A museum showcasing black heritage from the dawn of time to the modern era was inaugurated in the Senegalese capital Dakar on Thursday, as demands by African countries for the restitution of artwork by their former colonial masters gain traction.
Senegalese President Macky Sall cut the ceremonial ribbon at the ceremony attended by Chinese Culture Minister Luo Shugang, whose country financed the project to the tune of 30 million euros ($34 million).
"Today rekindles in us the precursors of pan-Africanism and African identity," Sall said.
Spread over 14,000 square metres (150,000 square feet), the Museum of Black Civilisation has a capacity to house 18,000 pieces, its director Hamady Bocoum said.
Such a museum was the dream of Senegal's first president Leopold Sedar Senghor, among the drivers of the Negritude literary movement born in the 1960s.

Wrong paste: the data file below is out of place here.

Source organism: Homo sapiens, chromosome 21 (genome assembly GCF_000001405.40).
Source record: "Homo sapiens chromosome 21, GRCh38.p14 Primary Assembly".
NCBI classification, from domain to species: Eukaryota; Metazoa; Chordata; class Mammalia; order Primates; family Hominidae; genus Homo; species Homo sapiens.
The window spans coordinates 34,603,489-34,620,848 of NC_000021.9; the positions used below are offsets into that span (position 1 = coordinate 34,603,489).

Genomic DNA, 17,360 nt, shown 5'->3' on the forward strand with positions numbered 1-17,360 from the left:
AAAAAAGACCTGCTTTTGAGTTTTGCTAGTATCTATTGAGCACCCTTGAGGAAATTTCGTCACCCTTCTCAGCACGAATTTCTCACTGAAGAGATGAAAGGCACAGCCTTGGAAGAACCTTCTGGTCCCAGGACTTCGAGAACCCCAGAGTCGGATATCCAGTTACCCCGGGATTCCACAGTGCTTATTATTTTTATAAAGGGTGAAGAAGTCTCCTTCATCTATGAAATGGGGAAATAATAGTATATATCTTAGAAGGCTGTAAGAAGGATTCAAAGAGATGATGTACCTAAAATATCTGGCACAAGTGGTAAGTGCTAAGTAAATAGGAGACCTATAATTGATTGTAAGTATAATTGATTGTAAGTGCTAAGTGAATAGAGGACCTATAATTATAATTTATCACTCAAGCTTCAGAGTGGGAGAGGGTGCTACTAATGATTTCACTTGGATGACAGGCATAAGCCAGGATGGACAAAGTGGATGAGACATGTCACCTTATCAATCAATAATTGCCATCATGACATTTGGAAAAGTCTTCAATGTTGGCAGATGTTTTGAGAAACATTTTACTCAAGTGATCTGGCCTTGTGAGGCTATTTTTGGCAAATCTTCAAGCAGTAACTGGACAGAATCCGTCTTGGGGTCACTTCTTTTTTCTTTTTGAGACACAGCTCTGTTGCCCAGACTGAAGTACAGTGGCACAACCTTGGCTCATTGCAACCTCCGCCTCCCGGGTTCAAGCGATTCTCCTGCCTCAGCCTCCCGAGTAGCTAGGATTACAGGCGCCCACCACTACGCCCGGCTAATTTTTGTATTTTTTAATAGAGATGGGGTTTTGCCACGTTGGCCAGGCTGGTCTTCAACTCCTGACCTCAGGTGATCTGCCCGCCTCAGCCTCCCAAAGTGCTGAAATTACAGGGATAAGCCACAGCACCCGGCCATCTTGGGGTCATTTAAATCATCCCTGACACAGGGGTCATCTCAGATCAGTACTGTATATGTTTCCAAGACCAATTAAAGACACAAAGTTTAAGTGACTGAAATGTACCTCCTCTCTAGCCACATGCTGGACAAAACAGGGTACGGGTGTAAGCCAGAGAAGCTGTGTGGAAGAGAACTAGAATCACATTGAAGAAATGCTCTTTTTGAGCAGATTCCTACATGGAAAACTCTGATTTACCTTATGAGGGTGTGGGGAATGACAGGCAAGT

It is among several new -- or overhauled -- museums springing up around Africa that bolster growing demands for the restitution of artworks spirited out of the continent since colonial times.
The opening came a fortnight after France announced it would return 26 cultural artefacts to Benin. It was a first gesture acting on the findings of a study commissioned by President Emmanuel Macron on repatriating African treasures held by French museums.
Senegal was quick to call for the restitution of some 10,000 pieces of Senegalese art from France.
Ivory Coast followed suit the next day, asking for the return of around 100 works of art.
In a reflection of the museum's centuries-wide breadth, Thursday's ceremony was followed by a show featuring traditional music and dance as well as rap and slam performances.
The hundreds of guests also heard homages to giants of black civilisation including American civil rights hero Martin Luther King and Burkinabe revolutionary Thomas Sankara.